Unit: IEEE Kansai Section, Japan
Senior Officer Name: Senior officer name masked to public
IEEE Organizational Unit(s) arranging the dedication ceremony:
Unit: IEEE Kansai Section, Japan
Senior Officer Name: Senior officer name masked to public
IEEE section(s) monitoring the plaque(s):
IEEE Section: IEEE Kansai Section, Japan
IEEE Section Chair name: Section chair name masked to public
Proposer name: Proposer's name masked to public
Proposer email: Proposer's email masked to public
Please note: your email address and contact information will be masked on the website for privacy reasons. Only IEEE History Center Staff will be able to view the email address.
Street address(es) and GPS coordinates of the intended milestone plaque site(s):
Shigaraki MU Observatory,
Research Institute for Sustainable Humanosphere, Kyoto University,
Koyama, Shigaraki-cho, Koka-city, Shiga 529-1812 Japan.
Latitude of 136°06’32”E and longitude of 34°51’08”N.
Describe briefly the intended site(s) of the milestone plaque(s). The intended site(s) must have a direct connection with the achievement (e.g. where developed, invented, tested, demonstrated, installed, or operated, etc.). A museum where a device or example of the technology is displayed, or the university where the inventor studied, are not, in themselves, sufficient connection for a milestone plaque.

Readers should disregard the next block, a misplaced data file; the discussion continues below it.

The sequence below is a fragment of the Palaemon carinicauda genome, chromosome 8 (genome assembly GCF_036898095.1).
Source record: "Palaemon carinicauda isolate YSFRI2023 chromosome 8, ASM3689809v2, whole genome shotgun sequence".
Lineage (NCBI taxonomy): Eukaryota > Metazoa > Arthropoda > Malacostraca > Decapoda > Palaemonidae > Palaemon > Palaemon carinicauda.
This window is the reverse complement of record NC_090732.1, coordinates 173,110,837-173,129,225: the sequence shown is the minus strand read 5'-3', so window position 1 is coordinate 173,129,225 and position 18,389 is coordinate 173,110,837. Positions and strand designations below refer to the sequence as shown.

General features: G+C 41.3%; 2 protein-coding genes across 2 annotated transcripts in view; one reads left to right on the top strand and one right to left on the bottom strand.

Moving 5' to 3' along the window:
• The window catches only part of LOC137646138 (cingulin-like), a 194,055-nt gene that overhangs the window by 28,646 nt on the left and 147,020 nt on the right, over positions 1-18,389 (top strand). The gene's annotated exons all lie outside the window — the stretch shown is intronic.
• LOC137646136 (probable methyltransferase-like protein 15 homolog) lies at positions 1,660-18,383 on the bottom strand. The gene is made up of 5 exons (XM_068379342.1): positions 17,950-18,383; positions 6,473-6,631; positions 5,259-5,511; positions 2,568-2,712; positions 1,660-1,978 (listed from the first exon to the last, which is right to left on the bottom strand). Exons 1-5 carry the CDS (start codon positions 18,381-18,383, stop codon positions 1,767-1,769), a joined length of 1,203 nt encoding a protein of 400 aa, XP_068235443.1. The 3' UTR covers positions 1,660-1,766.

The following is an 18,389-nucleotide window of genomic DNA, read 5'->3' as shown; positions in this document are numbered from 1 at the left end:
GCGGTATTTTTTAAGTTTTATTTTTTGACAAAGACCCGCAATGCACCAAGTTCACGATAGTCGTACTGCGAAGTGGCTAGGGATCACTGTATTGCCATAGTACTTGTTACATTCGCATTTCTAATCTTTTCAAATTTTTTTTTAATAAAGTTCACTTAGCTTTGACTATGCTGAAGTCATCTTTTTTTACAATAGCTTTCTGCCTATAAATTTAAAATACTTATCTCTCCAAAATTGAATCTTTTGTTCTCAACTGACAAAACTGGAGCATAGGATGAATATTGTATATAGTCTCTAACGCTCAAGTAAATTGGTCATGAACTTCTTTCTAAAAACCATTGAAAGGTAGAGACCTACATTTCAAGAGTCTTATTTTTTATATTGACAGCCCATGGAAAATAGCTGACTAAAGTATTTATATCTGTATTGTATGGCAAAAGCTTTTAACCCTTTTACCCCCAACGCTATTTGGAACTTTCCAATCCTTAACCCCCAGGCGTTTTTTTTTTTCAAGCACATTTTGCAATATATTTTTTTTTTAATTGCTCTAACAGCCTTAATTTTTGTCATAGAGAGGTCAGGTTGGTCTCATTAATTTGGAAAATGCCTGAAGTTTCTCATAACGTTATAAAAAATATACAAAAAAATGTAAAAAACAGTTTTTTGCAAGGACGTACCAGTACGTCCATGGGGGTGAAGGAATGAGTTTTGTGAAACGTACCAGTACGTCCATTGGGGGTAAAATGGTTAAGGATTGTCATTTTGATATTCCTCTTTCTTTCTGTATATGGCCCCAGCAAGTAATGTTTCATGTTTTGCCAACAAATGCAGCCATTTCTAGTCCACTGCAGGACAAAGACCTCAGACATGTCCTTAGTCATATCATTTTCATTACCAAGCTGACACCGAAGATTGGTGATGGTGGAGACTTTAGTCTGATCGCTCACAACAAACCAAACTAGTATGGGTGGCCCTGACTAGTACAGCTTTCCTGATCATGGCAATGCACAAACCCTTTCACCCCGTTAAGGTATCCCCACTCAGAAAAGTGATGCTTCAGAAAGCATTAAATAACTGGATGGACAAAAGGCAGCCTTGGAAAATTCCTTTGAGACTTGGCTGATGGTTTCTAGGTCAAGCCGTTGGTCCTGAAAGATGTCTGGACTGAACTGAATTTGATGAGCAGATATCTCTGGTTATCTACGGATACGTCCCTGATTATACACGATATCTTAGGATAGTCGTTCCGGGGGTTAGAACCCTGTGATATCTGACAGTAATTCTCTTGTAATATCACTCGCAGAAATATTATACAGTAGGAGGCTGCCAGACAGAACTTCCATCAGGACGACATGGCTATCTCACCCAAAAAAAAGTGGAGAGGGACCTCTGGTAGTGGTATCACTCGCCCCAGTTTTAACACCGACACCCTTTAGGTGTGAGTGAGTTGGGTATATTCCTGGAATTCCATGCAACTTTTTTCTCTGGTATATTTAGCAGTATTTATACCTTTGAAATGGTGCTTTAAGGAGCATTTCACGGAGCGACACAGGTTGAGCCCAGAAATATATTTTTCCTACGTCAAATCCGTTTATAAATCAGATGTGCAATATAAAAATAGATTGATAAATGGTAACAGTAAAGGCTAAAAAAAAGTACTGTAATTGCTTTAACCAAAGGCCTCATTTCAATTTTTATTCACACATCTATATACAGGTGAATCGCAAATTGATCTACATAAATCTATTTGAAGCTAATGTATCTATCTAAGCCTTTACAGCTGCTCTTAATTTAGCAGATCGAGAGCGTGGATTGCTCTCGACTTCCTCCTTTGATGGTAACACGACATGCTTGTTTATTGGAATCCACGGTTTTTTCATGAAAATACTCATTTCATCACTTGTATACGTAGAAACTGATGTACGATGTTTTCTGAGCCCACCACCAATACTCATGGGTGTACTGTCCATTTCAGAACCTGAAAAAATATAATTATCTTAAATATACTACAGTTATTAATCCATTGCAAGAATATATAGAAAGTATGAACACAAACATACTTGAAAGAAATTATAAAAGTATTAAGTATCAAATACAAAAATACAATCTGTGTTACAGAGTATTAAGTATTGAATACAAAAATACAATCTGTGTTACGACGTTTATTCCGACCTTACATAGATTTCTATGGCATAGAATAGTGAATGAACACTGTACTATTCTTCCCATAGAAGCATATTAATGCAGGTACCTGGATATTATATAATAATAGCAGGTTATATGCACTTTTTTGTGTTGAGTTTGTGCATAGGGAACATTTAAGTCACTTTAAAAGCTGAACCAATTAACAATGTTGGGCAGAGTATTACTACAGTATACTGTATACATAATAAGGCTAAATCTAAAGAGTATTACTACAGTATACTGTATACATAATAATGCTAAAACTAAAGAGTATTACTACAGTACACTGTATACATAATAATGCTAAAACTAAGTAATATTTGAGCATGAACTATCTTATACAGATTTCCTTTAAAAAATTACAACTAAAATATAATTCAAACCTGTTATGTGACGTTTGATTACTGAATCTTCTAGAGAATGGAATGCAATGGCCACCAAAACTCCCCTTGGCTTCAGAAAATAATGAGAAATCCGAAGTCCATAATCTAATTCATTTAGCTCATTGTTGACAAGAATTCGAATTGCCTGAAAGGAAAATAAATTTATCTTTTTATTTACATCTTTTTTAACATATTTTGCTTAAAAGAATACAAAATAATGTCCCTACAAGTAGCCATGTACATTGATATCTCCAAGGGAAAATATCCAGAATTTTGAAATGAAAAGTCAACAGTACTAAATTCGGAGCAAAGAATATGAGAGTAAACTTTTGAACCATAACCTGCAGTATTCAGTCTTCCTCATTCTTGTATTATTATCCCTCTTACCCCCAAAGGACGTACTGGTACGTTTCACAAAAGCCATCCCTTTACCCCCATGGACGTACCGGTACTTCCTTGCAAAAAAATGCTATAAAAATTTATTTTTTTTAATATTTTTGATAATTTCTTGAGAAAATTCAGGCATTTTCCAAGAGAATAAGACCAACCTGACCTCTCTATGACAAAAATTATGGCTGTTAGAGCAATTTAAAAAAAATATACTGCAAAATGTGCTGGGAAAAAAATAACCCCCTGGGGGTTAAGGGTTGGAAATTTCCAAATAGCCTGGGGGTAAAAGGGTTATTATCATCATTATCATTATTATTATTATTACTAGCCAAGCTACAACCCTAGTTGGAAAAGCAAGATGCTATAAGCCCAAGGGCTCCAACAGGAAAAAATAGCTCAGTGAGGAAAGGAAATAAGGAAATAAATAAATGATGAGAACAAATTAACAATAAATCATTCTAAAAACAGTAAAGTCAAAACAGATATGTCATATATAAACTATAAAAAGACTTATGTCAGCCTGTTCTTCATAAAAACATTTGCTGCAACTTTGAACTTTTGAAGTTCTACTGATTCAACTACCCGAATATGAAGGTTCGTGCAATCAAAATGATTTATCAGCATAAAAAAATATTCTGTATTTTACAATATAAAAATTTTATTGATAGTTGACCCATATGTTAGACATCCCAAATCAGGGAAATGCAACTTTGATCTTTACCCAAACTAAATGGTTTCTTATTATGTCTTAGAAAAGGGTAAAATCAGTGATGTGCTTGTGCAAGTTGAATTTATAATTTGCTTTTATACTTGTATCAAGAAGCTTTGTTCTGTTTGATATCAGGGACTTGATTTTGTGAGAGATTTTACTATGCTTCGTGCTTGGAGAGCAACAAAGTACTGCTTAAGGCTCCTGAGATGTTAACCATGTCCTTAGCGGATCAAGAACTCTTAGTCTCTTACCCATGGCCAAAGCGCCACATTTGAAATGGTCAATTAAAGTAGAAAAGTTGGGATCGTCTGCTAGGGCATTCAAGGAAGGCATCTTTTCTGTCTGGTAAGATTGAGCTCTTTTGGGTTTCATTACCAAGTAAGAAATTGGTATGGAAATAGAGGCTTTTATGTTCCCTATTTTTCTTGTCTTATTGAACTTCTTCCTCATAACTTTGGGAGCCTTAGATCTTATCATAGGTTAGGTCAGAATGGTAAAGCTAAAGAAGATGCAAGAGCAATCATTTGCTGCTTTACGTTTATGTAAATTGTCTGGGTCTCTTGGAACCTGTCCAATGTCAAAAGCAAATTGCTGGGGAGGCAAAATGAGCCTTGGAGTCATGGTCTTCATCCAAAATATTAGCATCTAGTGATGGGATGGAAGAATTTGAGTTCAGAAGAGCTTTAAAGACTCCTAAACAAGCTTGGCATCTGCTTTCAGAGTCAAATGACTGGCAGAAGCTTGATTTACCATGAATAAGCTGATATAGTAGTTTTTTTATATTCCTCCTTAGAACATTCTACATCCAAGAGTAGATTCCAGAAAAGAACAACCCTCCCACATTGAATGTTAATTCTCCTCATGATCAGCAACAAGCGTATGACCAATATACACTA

Please give the address(es) of the plaque site(s) (GPS coordinates if you have them). Also please give the details of the mounting, i.e. on the outside of the building, in the ground floor entrance hall, on a plinth on the grounds, etc. If visitors to the plaque site will need to go through security, or make an appointment, please give the contact information visitors will need. The original radar observatory site where the MU radar was built, and it is used today. It is owned by Kyoto University.